OBJECTIVES: To assess the effects of mormodica charantia for type 2 diabetes mellitus.
SEARCH METHODS: Several electronic databases were searched, among these were The Cochrane Library (Issue 1, 2012), MEDLINE, EMBASE, CINAHL, SIGLE and LILACS (all up to February 2012), combined with handsearches. No language restriction was used.
SELECTION CRITERIA: We included randomised controlled trials (RCTs) that compared momordica charantia with placebo or a control intervention, with or without pharmacological or non-pharmacological interventions.
DATA COLLECTION AND ANALYSIS: Two authors independently extracted data. Risk of bias of the trials was evaluated using the parameters of randomisation, allocation concealment, blinding, completeness of outcome data, selective reporting and other potential sources of bias. A meta-analysis was not performed given the quality of data and the variability of preparations of momordica charantia used in the interventions (no similar preparation was tested twice).
MAIN RESULTS: Four randomised controlled trials with up to three months duration and investigating 479 participants met the inclusion criteria. Risk of bias of these trials (only two studies were published as a full peer-reviewed publication) was generally high. Two RCTs compared the effects of preparations from different parts of the momordica charantia plant with placebo on glycaemic control in type 2 diabetes mellitus. There was no statistically significant difference in the glycaemic control with momordica charantia preparations compared to placebo. When momordica charantia was compared to metformin or glibenclamide, there was also no significant change in reliable parameters of glycaemic control. No serious adverse effects were reported in any trial. No trial investigated death from any cause, morbidity, health-related quality of life or costs.
AUTHORS' CONCLUSIONS: There is insufficient evidence on the effects of momordica charantia for type 2 diabetes mellitus. Further studies are therefore required to address the issues of standardization and the quality control of preparations. For medical nutritional therapy, further observational trials evaluating the effects of momordica charantia are needed before RCTs are established to guide any recommendations in clinical practice.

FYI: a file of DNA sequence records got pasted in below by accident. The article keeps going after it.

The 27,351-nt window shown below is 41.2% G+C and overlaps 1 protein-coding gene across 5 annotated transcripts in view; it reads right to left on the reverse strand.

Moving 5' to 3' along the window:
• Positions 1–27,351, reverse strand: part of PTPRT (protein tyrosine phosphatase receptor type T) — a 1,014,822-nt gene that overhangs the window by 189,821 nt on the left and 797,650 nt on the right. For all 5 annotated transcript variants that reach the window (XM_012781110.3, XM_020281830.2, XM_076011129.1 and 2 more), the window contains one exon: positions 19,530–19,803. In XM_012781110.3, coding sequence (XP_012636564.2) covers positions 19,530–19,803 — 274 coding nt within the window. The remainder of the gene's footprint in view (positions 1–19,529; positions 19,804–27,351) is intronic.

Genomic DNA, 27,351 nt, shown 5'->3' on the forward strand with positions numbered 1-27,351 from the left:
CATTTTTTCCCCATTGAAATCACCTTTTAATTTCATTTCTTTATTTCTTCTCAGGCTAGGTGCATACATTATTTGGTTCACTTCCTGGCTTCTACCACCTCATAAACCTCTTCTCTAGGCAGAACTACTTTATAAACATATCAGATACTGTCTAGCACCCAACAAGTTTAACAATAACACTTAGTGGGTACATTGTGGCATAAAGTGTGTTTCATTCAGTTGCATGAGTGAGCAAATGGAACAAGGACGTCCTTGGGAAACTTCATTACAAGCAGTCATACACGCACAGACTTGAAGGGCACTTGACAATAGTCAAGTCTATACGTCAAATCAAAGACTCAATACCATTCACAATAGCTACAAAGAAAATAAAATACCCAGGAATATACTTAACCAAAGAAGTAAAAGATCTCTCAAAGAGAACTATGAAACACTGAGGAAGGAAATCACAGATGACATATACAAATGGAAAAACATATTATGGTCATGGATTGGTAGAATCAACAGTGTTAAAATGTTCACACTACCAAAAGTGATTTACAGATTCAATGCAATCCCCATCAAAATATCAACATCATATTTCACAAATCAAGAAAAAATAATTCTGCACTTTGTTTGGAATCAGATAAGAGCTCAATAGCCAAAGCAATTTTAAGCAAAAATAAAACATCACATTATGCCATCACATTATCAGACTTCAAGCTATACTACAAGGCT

OBJECTIVE: This study aimed to investigate the effectiveness and safety of sulfonylurea therapy in Chinese NDM patients during infancy before genetic testing results were available.
METHODS: The medical records of NDM patients with their follow-up details were reviewed and molecular genetic analysis was performed. Sulfonylurea transfer regimens were applied in patients diagnosed after May 2010, and glycemic status and side effects were evaluated in each patient.
RESULTS: There were 23 NDM patients from 22 unrelated families, 10 had KCNJ11 mutations, 3 harbored ABCC8 mutations, 1 had INS mutations, 4 had chromosome 6q24 abnormalities, 1 had a deletion at chromosome 1p36.23p36.12, and 4 had no genetic abnormality identified. Sixteen NDM infants were treated with glyburide at an average age of 49 days (range 14-120 days) before genetic confirmation. A total of 11 of 16 (69%) were able to successfully switch to glyburide with a more stable glucose profile. The responsive glyburide dose was 0.51 ± 0.16 mg/kg/d (0.3-0.8 mg/kg/d), while the maintenance dose was 0.30 ± 0.07 mg/kg/d (0.2-0.4 mg/kg/d). No serious adverse events were reported.
CONCLUSIONS: Molecular genetic diagnosis is recommended in all patients with NDM. However, if genetic testing results are delayed, sulfonylurea therapy should be considered before such results are received, even in infants with newly diagnosed NDM.
Methods: Successive extractions of V. pubescens leaf were carried out to produce petroleum ether (VPPE), chloroform (VPCE), methanol (VPME), and water (VPWE) extracts. Spontaneously hypertensive rats (SHRs) received a daily oral administration of the extracts (500 mg/kg/day; n = 6) or verapamil (15 mg/kg/day; n = 6) for 2 weeks, while the systolic and diastolic blood pressures were measured using non-invasive tail-cuff method. Vasorelaxation assays of the extracts were later conducted using phenylephrine (PE, 1 μM) pre-contracted aortic ring preparation. Mechanisms of vasorelaxation by the most potent fraction were studied using vasorelaxation assays with selected blockers/inhibitors. GC-MS was conducted to determine the active compounds.
Results: VPPE elicited the most significant diminution in systolic and diastolic blood pressure of treated SHRs and produced the most significant vasorelaxation in the aortic rings. Vasorelaxant effects of F2-VPPE were significantly reduced in endothelium-denuded aortic rings by glibenclamide (1 μM), whereas calcium chloride and PE-induced contractions were significantly suppressed. Endothelium removal of the aortic rings or incubation with indomethacin (10 μM), atropine (1 μM), methylene blue (10 μM), propranolol (1μM) and L-NAME (10 μM) did not significantly alter F2-VPPE-induced vasorelaxation. Seven compounds were identified using GC-MS, including spathulenol.
Conclusion: F2-VPPE exerted its endothelium-independent vasorelaxation by inhibition of vascular smooth muscle contraction induced by extracellular Ca+2 influx through trans-membrane Ca+2 channels and/or Ca+2 release from intracellular stores, and by activation of KATP channels. The vasorelaxation effects of V. pubescens could be mediated by the compound, spathulenol.